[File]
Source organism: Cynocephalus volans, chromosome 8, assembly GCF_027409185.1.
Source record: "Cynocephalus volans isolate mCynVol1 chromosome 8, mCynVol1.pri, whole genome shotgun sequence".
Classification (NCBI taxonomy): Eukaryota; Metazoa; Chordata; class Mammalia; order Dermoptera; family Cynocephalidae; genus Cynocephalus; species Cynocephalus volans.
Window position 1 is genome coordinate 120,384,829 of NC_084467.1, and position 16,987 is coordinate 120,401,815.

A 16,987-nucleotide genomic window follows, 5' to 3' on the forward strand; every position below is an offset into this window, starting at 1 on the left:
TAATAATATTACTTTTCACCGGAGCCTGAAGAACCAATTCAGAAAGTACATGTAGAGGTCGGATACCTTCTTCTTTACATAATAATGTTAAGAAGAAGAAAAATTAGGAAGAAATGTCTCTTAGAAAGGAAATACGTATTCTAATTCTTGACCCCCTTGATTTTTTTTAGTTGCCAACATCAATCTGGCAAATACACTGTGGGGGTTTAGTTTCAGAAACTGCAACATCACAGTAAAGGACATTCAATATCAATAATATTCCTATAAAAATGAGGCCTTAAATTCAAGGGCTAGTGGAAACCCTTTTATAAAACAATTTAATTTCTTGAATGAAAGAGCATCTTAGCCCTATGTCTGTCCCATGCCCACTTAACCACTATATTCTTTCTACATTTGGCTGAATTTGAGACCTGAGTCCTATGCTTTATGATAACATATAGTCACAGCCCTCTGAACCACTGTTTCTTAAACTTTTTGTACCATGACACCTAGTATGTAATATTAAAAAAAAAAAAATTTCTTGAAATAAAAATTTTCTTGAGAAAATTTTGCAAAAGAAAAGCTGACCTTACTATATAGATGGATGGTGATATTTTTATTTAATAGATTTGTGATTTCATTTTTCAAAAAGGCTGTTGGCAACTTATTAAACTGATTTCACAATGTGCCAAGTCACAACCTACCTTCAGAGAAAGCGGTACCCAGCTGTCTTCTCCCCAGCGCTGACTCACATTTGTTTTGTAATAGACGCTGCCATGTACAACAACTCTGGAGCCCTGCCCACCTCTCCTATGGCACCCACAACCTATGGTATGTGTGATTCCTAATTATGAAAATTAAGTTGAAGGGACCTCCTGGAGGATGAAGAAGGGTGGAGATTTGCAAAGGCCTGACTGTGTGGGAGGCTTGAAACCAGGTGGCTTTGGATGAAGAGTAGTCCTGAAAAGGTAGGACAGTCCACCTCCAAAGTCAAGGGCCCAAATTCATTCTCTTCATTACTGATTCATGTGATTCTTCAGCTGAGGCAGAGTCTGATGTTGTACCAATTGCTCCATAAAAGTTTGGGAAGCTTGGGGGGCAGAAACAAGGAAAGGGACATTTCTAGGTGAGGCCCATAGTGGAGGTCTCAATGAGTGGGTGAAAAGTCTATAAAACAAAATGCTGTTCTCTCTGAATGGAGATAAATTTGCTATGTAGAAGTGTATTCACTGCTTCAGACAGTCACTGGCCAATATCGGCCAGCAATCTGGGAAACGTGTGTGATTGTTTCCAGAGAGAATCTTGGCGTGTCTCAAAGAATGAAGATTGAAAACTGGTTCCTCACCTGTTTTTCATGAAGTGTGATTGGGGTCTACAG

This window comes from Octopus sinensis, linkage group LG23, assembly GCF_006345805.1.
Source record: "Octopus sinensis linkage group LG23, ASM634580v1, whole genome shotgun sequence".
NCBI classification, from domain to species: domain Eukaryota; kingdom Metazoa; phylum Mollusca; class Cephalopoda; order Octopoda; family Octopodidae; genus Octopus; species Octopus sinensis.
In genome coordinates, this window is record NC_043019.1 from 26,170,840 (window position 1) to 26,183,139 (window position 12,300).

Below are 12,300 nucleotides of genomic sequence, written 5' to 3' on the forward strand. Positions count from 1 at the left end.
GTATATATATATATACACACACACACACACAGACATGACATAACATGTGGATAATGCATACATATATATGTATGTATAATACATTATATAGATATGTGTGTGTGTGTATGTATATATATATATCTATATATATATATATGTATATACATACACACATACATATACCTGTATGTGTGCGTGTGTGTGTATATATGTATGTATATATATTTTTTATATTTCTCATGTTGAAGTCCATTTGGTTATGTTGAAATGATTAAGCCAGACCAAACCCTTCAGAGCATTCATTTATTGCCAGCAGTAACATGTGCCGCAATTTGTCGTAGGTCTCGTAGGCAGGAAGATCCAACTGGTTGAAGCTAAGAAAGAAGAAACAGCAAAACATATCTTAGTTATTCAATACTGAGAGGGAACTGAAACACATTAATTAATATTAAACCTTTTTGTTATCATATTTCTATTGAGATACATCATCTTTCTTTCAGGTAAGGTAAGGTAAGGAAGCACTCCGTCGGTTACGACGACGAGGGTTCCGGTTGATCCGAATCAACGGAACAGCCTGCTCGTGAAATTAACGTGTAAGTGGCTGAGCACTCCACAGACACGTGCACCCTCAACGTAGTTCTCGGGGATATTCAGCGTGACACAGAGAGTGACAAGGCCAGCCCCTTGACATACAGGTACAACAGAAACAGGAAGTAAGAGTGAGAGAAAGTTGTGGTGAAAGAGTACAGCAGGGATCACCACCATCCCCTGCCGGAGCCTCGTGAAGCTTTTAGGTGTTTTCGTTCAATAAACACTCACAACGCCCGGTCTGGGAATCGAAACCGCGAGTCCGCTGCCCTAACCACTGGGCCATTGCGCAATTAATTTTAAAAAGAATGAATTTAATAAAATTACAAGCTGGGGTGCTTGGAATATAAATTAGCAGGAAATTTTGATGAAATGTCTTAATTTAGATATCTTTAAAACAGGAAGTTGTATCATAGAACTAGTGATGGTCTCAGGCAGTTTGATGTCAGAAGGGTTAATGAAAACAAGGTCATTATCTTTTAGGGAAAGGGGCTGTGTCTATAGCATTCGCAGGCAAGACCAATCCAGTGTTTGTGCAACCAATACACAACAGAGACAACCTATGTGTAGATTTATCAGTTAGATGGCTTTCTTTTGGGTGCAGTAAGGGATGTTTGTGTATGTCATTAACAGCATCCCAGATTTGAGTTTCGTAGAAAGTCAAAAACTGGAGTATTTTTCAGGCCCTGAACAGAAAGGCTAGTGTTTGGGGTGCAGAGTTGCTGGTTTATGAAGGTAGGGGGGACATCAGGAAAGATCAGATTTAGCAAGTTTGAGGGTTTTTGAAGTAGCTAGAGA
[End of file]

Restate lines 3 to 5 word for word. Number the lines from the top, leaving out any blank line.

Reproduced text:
Classification (NCBI taxonomy): Eukaryota; Metazoa; Chordata; class Mammalia; order Dermoptera; family Cynocephalidae; genus Cynocephalus; species Cynocephalus volans.
Window position 1 is genome coordinate 120,384,829 of NC_084467.1, and position 16,987 is coordinate 120,401,815.

A 16,987-nucleotide genomic window follows, 5' to 3' on the forward strand; every position below is an offset into this window, starting at 1 on the left: